‘To be here is massive’: 1976 Hokulea crewmembers hold emotional reunion in Alaska

They're in Juneau to see Hokulea depart on a four-year voyage around the Pacific later this week.
Published: Jun. 13, 2023 at 5:51 PM HST|Updated: Jun. 14, 2023 at 11:53 AM HST
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HONOLULU (HawaiiNewsNow) - Three crewmembers from Hokulea’s inaugural voyage in 1976 held an emotional reunion on the canoe in Juneau, Alaska.

The crewmembers — affectionately known as the “76ers” — flew up to see Hokulea depart this week on a four-year voyage around the Pacific.

Billy Richards, 75, Shorty Bertelmann, 75, and John Kruse, 79, stood on the deck of Hokulea at the exact spot where a National Geographic photo was taken of them during a historic voyage in 1976 from Hawaii to Tahiti.

They were in their 20s during that trailblazing voyage. The members are now in their mid-to-late 70s.

“To be here is massive and an honor,” said Kruse.

SPECIAL SECTION: Hokulea Pacific Voyage
Billy Richards, 75, Shorty Bertelmann, 75, and John Kruse, 79, had an emotional reunion in Juneau, Alaska.

“We would have never thought we would be standing here in Alaska and about to embark on this,” he added.

Bertelmann says a highlight for him was sailing with a master Mau Piailug who taught them how to navigate by stars and the ocean. Piailug was instrumental in stopping the extinction of Polynesian navigation.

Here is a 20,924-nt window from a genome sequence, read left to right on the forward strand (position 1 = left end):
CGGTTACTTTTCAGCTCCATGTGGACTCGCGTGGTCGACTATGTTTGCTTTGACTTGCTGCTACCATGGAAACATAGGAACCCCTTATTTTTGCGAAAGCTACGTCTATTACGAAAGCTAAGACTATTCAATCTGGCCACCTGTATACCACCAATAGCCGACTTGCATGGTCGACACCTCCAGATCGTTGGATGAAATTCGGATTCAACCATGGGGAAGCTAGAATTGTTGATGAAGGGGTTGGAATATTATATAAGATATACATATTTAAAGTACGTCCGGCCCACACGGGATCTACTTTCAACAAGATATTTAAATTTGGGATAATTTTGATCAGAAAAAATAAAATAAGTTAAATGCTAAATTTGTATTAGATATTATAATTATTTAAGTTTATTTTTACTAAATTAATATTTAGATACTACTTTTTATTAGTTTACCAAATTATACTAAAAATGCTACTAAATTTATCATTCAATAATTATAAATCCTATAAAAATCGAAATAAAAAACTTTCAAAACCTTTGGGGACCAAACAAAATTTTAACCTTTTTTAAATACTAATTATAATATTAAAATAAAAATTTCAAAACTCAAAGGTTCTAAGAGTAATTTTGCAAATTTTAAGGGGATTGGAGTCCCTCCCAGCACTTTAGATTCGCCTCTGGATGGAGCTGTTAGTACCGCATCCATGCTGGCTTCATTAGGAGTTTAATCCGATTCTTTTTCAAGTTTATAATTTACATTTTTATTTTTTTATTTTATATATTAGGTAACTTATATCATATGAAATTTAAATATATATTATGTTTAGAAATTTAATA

“What a blessing it was for me to get on the canoe, Hokulea,” said Bertelmann. “First one of its kind in hundreds of years, and to be chosen to be on board was epic for me.”

There were 15 crewmembers on the Hawaii to Tahiti voyage. Today, only four are still alive.

Crewmember Buffalo Keaulana was unable to make it to the launch, so the ‘76ers’ had him in their thoughts while they were in Alaska.

“I wish Buff was here too. To be honest, those that have passed, we are still connected to them too,” said Richards. “Hokulea is like a portal for me. I was able to be connected to my ancestors just by being on this canoe.”

Hokulea crew members take the plunge with ancient practice of cold water bathing

“We are still connected for one thing. We became a family on this canoe. It’s a strong bonding between all of us,” Richards added.

Kruse tried to hold back emotions as he spoke of those who have passed.

“Little did we know all those years ago that Mau was thinking so far ahead,” said Kruse. “We were so young. We were just crawling. Mau comes from a long line of generations.”

“Hokulea is just a baby, and we got to be part of it.”